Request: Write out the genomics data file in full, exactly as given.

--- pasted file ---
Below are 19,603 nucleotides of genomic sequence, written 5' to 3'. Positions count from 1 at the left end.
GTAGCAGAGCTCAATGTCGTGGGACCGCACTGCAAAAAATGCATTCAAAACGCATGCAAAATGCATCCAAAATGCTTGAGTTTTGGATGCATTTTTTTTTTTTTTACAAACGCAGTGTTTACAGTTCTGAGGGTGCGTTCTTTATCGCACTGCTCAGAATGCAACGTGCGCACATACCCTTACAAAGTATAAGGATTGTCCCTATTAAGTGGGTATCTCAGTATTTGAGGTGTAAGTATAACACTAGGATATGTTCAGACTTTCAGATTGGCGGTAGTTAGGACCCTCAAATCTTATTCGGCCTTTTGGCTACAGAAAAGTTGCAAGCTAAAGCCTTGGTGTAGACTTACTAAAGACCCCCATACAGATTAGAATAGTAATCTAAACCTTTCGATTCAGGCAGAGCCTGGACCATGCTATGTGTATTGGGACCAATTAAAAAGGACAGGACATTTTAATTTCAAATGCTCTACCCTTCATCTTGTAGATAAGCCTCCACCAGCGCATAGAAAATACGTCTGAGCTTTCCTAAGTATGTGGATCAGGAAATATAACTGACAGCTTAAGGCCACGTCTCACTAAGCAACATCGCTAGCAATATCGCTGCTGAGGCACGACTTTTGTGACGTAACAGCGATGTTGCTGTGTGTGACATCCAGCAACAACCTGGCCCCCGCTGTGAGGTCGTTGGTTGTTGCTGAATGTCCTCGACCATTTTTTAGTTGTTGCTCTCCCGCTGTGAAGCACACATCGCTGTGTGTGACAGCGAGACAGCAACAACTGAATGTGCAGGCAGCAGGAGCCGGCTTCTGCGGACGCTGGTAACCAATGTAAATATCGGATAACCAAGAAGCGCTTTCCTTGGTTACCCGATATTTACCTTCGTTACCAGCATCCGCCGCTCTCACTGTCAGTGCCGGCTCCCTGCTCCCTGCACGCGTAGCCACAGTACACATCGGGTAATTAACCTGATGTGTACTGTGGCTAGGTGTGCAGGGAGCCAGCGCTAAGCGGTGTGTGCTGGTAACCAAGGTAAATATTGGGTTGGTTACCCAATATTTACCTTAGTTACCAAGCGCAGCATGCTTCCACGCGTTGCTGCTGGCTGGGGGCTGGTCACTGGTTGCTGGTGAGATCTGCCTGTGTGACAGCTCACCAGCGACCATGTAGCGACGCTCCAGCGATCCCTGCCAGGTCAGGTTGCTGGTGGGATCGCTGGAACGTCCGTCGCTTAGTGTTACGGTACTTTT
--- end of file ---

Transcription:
Below are 19,603 nucleotides of genomic sequence, written 5' to 3'. Positions count from 1 at the left end.
GTAGCAGAGCTCAATGTCGTGGGACCGCACTGCAAAAAATGCATTCAAAACGCATGCAAAATGCATCCAAAATGCTTGAGTTTTGGATGCATTTTTTTTTTTTTTACAAACGCAGTGTTTACAGTTCTGAGGGTGCGTTCTTTATCGCACTGCTCAGAATGCAACGTGCGCACATACCCTTACAAAGTATAAGGATTGTCCCTATTAAGTGGGTATCTCAGTATTTGAGGTGTAAGTATAACACTAGGATATGTTCAGACTTTCAGATTGGCGGTAGTTAGGACCCTCAAATCTTATTCGGCCTTTTGGCTACAGAAAAGTTGCAAGCTAAAGCCTTGGTGTAGACTTACTAAAGACCCCCATACAGATTAGAATAGTAATCTAAACCTTTCGATTCAGGCAGAGCCTGGACCATGCTATGTGTATTGGGACCAATTAAAAAGGACAGGACATTTTAATTTCAAATGCTCTACCCTTCATCTTGTAGATAAGCCTCCACCAGCGCATAGAAAATACGTCTGAGCTTTCCTAAGTATGTGGATCAGGAAATATAACTGACAGCTTAAGGCCACGTCTCACTAAGCAACATCGCTAGCAATATCGCTGCTGAGGCACGACTTTTGTGACGTAACAGCGATGTTGCTGTGTGTGACATCCAGCAACAACCTGGCCCCCGCTGTGAGGTCGTTGGTTGTTGCTGAATGTCCTCGACCATTTTTTAGTTGTTGCTCTCCCGCTGTGAAGCACACATCGCTGTGTGTGACAGCGAGACAGCAACAACTGAATGTGCAGGCAGCAGGAGCCGGCTTCTGCGGACGCTGGTAACCAATGTAAATATCGGATAACCAAGAAGCGCTTTCCTTGGTTACCCGATATTTACCTTCGTTACCAGCATCCGCCGCTCTCACTGTCAGTGCCGGCTCCCTGCTCCCTGCACGCGTAGCCACAGTACACATCGGGTAATTAACCTGATGTGTACTGTGGCTAGGTGTGCAGGGAGCCAGCGCTAAGCGGTGTGTGCTGGTAACCAAGGTAAATATTGGGTTGGTTACCCAATATTTACCTTAGTTACCAAGCGCAGCATGCTTCCACGCGTTGCTGCTGGCTGGGGGCTGGTCACTGGTTGCTGGTGAGATCTGCCTGTGTGACAGCTCACCAGCGACCATGTAGCGACGCTCCAGCGATCCCTGCCAGGTCAGGTTGCTGGTGGGATCGCTGGAACGTCCGTCGCTTAGTGTTACGGTACTTTT